Controversy exists over the significance and even the existence of post-Lyme disease symptoms because of the high rate of similar background symptoms in the general population.
A European, prospective clinical trial in which doxycycline and cefuroxime axetil were compared in the treatment of adult patients with erythema migrans included a control group to address this question. Evaluations of patients were conducted at baseline, 14 days, and 2, 6, and 12 months after enrollment. Control subjects were evaluated at baseline and at 6 and 12 months. Subjective symptoms that newly developed or intensified since the onset of erythema migrans or the date of enrollment for controls were referred to as “new or increased symptoms.”
Doxycycline and cefuroxime axetil had comparable efficacy. At both 6 and 12 months, the frequency of new or increased symptoms in patients with erythema migrans did not exceed the frequency of such symptoms in a control group of individuals of similar gender and age without a clinical history of Lyme disease. At 12 months after enrollment, only 5 (2.2%) of 230 evaluable patients reported new or increased symptoms, and in none of the patients were these symptoms of sufficient severity to be functionally disabling.
No significant differences were identified between doxycycline and cefuroxime axetil in the treatment of European patients with erythema migrans. The frequency of nonspecific symptoms in patients did not exceed that of a control group at ≥6 months after enrollment. We advocate inclusion of appropriate non-Lyme disease control groups in future studies in which nonspecific subjective symptoms are assessed after antibiotic therapy.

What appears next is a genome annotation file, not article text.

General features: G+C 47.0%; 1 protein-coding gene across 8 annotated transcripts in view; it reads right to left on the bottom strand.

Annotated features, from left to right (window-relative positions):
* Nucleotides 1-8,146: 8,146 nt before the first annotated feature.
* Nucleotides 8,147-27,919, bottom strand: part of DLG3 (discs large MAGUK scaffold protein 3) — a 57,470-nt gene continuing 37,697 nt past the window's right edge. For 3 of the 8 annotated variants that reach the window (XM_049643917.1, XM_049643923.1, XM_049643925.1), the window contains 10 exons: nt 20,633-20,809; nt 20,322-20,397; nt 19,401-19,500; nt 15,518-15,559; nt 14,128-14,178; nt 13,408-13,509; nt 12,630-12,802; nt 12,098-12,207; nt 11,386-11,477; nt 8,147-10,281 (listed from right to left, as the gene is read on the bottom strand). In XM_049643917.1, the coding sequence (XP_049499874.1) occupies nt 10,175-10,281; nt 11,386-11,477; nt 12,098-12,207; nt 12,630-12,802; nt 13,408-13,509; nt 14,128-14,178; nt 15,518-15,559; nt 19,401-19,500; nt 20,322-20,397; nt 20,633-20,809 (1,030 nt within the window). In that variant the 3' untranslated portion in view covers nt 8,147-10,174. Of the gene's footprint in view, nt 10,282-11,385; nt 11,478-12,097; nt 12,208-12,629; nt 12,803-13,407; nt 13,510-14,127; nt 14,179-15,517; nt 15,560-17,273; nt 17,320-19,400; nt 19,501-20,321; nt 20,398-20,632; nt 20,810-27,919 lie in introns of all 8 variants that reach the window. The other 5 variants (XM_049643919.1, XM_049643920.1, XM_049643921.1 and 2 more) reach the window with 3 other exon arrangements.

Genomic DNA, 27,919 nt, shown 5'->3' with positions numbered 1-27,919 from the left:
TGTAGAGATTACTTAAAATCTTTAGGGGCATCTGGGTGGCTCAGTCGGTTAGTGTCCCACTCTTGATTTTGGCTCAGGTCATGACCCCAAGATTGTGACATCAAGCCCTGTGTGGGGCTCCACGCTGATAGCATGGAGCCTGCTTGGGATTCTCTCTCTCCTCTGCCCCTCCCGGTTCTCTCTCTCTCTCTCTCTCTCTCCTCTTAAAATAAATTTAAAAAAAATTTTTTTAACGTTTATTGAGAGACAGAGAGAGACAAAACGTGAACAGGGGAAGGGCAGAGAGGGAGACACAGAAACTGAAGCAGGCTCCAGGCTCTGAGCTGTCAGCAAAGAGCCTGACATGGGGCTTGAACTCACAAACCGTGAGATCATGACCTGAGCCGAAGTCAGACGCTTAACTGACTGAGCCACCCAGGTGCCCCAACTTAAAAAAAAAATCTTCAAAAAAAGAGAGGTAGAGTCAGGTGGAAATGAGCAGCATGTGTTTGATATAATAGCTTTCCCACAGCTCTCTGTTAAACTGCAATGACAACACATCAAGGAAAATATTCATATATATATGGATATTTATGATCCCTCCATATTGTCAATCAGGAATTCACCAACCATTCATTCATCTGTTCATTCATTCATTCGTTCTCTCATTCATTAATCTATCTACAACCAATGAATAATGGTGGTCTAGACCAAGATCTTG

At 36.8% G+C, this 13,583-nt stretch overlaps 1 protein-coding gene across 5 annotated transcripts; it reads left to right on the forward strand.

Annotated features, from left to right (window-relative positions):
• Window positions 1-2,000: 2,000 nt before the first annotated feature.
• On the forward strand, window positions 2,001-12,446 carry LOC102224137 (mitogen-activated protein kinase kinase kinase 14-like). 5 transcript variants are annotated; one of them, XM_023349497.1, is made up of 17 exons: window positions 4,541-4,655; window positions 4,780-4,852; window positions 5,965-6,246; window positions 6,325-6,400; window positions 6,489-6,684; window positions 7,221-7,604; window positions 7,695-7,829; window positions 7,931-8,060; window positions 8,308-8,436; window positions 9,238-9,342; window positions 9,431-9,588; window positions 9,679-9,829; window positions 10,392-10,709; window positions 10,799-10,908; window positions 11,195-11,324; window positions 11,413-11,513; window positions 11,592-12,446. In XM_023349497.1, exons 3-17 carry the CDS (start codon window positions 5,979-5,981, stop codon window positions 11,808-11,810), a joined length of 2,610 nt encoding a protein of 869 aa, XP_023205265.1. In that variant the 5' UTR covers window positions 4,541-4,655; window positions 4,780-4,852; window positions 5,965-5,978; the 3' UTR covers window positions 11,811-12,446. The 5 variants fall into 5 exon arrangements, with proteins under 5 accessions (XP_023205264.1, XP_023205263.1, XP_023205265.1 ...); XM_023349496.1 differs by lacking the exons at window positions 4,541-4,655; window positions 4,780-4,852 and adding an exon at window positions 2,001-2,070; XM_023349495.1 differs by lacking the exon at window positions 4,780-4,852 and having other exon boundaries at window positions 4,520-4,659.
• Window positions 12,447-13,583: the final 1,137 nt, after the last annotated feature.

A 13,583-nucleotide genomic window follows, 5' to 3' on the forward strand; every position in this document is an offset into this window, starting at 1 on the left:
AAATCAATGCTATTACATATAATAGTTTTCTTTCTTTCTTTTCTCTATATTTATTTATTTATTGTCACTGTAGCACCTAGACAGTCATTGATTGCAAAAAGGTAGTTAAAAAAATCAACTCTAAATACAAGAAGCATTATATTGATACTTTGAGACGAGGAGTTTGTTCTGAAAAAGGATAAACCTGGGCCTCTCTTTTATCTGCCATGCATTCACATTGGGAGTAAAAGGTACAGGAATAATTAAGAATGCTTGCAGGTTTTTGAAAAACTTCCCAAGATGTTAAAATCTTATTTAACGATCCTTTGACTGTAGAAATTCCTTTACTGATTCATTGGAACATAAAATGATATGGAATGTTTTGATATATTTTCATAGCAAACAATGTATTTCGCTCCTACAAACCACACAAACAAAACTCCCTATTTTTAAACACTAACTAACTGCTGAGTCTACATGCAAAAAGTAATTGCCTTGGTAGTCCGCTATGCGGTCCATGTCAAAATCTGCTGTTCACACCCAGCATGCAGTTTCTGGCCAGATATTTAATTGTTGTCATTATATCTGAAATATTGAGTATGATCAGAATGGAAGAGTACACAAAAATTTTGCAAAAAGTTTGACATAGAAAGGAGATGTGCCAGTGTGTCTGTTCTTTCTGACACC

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Funding: Slovenian Research Agency.
Conflict of Interest: None of the authors have any conflicts of interest associated with the work presented in this manuscript.
Authorship: All authors had access to the data and played a role in writing this manuscript.
© 2010 Elsevier Inc. Published by Elsevier Inc. All rights reserved.
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- Subjective Symptoms after Treatment of Lyme DiseaseThe American Journal of MedicineVol. 123Issue 8
- PreviewThe study by Cerar et al1 documents that prompt treatment of patients with early Lyme disease seems to result in generally good outcomes. But some of the inference, perhaps the impetus for the study, is that patients with Lyme disease do not develop any relapsing, persistent, chronic symptoms that can be considered to be due to persistent infection. The fact that the authors acknowledge the controversy, there are patients who have persisting symptoms, and the abundant evidence that both untreated and treated patients with Lyme disease can develop a chronic illness2 needs to be further acknowledged and addressed.
- Persistent Symptoms Following Treatment of Early Lyme Disease: False Hope?The American Journal of MedicineVol. 123Issue 8
- PreviewCerar et al1 conclude that almost all Lyme disease patients treated for an erythema migrans rash with short-course antibiotic therapy have complete resolution of symptoms at 1 year following treatment. Unfortunately, the design of this Slovenian study promotes a false expectation of therapeutic success that cannot be generalized to all patients afflicted with Borrelia burgdorferi, the spirochetal agent of Lyme disease.
- Post-Lyme Disease SymptomsThe American Journal of MedicineVol. 123Issue 8
- PreviewIt is encouraging to see the results of the study by Cerar et al1 showing that 6 and 12 months after enrollment the frequency of symptoms in a group of patients treated for early Lyme disease in Slovenia did not exceed that of a control group without Lyme disease. This is in contrast to the results of our meta-analysis of 5 studies2 in which significantly more Lyme disease patients than controls had fatigue, musculoskeletal pain, and neurocognitive difficulties years after diagnosis and treatment.